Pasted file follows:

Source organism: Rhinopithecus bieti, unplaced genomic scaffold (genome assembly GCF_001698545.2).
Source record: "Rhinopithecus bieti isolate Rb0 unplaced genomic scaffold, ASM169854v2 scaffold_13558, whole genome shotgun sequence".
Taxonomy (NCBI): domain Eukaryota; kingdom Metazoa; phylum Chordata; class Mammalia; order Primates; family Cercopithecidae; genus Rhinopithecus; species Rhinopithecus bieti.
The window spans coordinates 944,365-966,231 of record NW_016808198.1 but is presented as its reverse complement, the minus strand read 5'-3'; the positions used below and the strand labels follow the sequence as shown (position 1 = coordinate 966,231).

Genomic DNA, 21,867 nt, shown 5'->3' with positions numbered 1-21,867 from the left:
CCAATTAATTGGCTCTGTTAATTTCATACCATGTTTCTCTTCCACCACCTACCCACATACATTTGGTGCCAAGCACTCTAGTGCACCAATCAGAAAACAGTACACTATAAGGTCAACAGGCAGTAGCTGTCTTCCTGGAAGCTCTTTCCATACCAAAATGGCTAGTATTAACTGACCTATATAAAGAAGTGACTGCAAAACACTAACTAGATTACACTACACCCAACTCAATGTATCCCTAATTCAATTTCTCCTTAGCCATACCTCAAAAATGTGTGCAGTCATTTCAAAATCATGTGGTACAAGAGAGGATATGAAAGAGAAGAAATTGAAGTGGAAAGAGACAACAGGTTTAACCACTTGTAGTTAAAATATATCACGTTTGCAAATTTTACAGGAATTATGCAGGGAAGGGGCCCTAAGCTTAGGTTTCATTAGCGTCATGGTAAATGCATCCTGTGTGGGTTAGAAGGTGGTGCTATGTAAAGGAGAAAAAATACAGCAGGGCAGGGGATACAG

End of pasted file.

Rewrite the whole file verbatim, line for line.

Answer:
Source organism: Rhinopithecus bieti, unplaced genomic scaffold (genome assembly GCF_001698545.2).
Source record: "Rhinopithecus bieti isolate Rb0 unplaced genomic scaffold, ASM169854v2 scaffold_13558, whole genome shotgun sequence".
Taxonomy (NCBI): domain Eukaryota; kingdom Metazoa; phylum Chordata; class Mammalia; order Primates; family Cercopithecidae; genus Rhinopithecus; species Rhinopithecus bieti.
The window spans coordinates 944,365-966,231 of record NW_016808198.1 but is presented as its reverse complement, the minus strand read 5'-3'; the positions used below and the strand labels follow the sequence as shown (position 1 = coordinate 966,231).

Genomic DNA, 21,867 nt, shown 5'->3' with positions numbered 1-21,867 from the left:
CCAATTAATTGGCTCTGTTAATTTCATACCATGTTTCTCTTCCACCACCTACCCACATACATTTGGTGCCAAGCACTCTAGTGCACCAATCAGAAAACAGTACACTATAAGGTCAACAGGCAGTAGCTGTCTTCCTGGAAGCTCTTTCCATACCAAAATGGCTAGTATTAACTGACCTATATAAAGAAGTGACTGCAAAACACTAACTAGATTACACTACACCCAACTCAATGTATCCCTAATTCAATTTCTCCTTAGCCATACCTCAAAAATGTGTGCAGTCATTTCAAAATCATGTGGTACAAGAGAGGATATGAAAGAGAAGAAATTGAAGTGGAAAGAGACAACAGGTTTAACCACTTGTAGTTAAAATATATCACGTTTGCAAATTTTACAGGAATTATGCAGGGAAGGGGCCCTAAGCTTAGGTTTCATTAGCGTCATGGTAAATGCATCCTGTGTGGGTTAGAAGGTGGTGCTATGTAAAGGAGAAAAAATACAGCAGGGCAGGGGATACAG